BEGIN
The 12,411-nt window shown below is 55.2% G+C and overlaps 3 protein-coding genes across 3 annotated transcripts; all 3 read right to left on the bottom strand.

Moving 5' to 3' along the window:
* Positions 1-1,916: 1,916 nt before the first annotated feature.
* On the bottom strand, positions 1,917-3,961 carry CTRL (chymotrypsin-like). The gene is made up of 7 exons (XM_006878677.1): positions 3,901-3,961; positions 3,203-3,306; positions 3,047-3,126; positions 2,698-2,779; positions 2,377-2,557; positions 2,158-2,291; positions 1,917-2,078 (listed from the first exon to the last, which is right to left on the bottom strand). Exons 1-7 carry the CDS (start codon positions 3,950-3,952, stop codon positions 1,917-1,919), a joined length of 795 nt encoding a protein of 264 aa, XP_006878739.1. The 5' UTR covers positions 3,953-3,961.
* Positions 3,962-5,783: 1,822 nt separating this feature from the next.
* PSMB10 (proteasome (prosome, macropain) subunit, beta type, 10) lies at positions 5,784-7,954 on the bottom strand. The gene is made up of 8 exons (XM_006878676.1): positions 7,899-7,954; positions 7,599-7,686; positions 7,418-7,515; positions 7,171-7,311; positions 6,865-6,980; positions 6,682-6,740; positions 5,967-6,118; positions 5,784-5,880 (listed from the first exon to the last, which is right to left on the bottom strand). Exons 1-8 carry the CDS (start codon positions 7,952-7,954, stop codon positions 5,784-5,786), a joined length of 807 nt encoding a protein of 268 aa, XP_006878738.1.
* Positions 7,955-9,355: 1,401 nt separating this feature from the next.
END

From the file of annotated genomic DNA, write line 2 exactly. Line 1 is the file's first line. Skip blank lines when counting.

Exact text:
Moving 5' to 3' along the window: